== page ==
Two young and sweet boys know how to show a beautiful sex performance. Watch these naked twinks kiss on the bed, suck each other’s dicks and have a sensual sex.
Anonymous, we appreciate your opinion on this video!
Beautiful Gay Couples Photographed Around The World By Braden Summers
Love knows no boundaries – not age, race, religion, sexual orientation, or gender. In his “All Love Is Equal” photo series, New York-based photographer Braden Summers set out to drive this point home by taking beautiful photos of lesbian and gay couples around the world.
Summers, who identifies himself as gay, traveled to France, India, Lebanon, Brazil, South Africa, the U.S., and the U.K. to take photographs for his Kickstarter-funded portrait photography project (which has raised over $23K). It took Summers about six weeks to create these dramatic and romantic scenes depicting only gay people couples. He mentioned that models were used to underscore the images’ impression of a perfect romance.
“A large driving force behind creating this series was actually less about affecting the gay community directly, and more about giving the general population a way to relate to gay imagery which is devoid of sex, victimization, or banality – themes that might usually prevent some folks from connecting,” Summers explains. “When thinking of iconic romance, ask yourself if any imagery comes to mind that is not showing heterosexual couples? Probably not. I would like to use this work as a platform to discuss why that is and how to change it.”
Hopefully, Summers’ beautiful photos will serve to put a more intimate and human face on an issue that has angry and passionate supporters on both sides of the fence in countries around the world. Given the long struggle of the LGBT community and the events in Russia over the past year, Summers’ work should remind us that we should strive for equal rights and should love our neighbor, regardless of whether or not we agree with them.
As a gay man, Summers was tired of the LGBT community being represented as either hyper-sexualized or victimized. So he set out to create beautiful and simply romantic pictures of only cute couples.
Kickstarter helped him raise over $23K and travel to France, India, Lebanon, Brazil, South Africa, and the U.K.
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These 12 Gay Poems Explore Queer Love (and Raunchy Lust)
From poetry tackling the complexities of affection to pieces about fellatio (yes, seriously), this look at some of our favorite gay poems will inspire you to give into that springtime lust — and then write about it afterward.
Some of the below gay poems are from writers you’ve likely heard of — Allen Ginsberg, Arthur Rimbaud, Walt Whitman, James Baldwin — while others may introduce you to a new favorite writer or two.
Romantic Pictures Of Gay Couples Around The Globe Challenge Public Representation Of LGBT Community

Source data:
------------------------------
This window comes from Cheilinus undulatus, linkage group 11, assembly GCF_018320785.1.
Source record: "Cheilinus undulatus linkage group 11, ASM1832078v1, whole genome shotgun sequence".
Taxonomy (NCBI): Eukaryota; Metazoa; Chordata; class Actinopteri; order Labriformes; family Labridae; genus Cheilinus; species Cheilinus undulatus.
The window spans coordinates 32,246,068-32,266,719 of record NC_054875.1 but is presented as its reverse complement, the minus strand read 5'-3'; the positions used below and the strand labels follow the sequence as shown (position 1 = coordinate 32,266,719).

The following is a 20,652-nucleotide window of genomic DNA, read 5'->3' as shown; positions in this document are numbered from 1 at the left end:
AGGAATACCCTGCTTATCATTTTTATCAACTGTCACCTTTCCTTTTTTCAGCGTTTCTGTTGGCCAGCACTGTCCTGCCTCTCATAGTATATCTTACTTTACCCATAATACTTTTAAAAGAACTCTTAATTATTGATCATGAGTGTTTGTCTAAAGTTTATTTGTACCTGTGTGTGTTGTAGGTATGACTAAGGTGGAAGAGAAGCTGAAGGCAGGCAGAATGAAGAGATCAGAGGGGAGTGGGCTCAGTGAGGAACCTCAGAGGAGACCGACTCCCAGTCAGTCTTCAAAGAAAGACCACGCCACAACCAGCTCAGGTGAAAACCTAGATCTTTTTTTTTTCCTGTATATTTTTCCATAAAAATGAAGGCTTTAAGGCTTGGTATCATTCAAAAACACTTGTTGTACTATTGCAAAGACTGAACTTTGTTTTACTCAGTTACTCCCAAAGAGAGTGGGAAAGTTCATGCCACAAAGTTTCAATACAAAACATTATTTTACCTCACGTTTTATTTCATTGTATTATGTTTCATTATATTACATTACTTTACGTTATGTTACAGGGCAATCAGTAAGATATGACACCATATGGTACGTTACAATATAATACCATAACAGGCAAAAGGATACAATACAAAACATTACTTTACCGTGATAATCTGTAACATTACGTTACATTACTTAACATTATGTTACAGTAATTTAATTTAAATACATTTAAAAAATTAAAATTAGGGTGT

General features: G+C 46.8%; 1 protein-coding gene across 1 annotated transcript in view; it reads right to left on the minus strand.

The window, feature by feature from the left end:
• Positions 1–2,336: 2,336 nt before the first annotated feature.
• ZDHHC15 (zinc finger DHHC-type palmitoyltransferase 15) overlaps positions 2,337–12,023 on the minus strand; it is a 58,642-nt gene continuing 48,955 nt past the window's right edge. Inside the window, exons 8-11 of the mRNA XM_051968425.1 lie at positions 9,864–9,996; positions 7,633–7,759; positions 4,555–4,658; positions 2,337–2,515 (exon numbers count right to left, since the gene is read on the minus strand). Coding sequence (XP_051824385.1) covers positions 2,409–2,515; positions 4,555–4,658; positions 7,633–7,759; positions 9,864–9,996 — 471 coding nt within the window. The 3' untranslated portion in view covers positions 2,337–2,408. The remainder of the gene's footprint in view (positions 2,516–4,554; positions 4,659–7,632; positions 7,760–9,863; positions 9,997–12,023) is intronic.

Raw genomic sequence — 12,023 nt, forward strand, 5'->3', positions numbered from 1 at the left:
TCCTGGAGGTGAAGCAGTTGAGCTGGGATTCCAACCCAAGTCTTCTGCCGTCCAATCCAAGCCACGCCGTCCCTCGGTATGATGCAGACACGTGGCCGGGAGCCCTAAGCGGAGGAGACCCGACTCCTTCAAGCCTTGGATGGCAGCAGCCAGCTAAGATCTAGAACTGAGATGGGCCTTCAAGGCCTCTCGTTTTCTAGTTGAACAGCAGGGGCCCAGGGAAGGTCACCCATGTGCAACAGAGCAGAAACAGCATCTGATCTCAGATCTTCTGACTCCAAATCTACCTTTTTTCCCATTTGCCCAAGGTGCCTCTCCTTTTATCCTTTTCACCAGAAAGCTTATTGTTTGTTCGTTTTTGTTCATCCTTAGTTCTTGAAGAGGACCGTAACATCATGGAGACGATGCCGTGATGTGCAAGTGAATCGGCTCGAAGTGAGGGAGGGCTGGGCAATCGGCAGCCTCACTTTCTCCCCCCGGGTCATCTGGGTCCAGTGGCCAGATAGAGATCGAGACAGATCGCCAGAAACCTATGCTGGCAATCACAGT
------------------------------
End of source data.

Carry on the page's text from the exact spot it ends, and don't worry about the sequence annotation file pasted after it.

New York-based photographer and visual artist Braden Summers travelled around the globe to create a beautiful photo series representing romantic scenes exclusively with gay couples. The photographs in the Kickstarter-funded “All Love Is Equal” project show a non-stereotypical representation of gay couples in iconic romantic scenes that were shot in 6 weeks and in six different countries: the UK, France, India, Lebanon, Brazil and the U.S.
“When thinking of iconic romance, ask yourself if any imagery (paintings, photographs, film-stills) comes to mind that is not showing heterosexual couples? Probably not,” points out Summers, who identifies himself as gay.
“A large driving force behind creating this series was actually less about affecting the gay community directly, and more about giving the general population a way to relate to gay imagery which is devoid of sex, victimization, or banality – themes that might usually prevent some folks from connecting,” writes Summers. “The photographs are not documentations, they are dreamy illustrations of what open expressions of love in different cultures *could* look like in the future, more accepting time.”
Ethnically appropriate models were used in most of the cases only to assure the safety of real LGBTQ members. Summers is eager to continue the project, travelling around the globe to expand our understanding of the beauty and diversity of love.
100 Years of Photographs of Gay Men in Love
A beautiful group of photographs that spans a century (1850–1950) is part of a new book that offers a visual glimpse of what life may have been like for those men, who went against the law to find love in one another’s arms. In Loving: A Photographic History of Men in Love 1850s–1950s, hundreds of images tell the story of love and affection between men, with some clearly in love and others hinting at more than just friendship. The collection belongs to Hugh Nini and Neal Treadwell, a married couple who has accumulated over 2,800 photographs of “men in love” during the course of two decades. While the majority of the images hail from the United States and are of predominantly white men, there are images from Australia, Bulgaria, Canada, Croatia, France, Germany, Japan, Latvia, and the United Kingdom among the cache.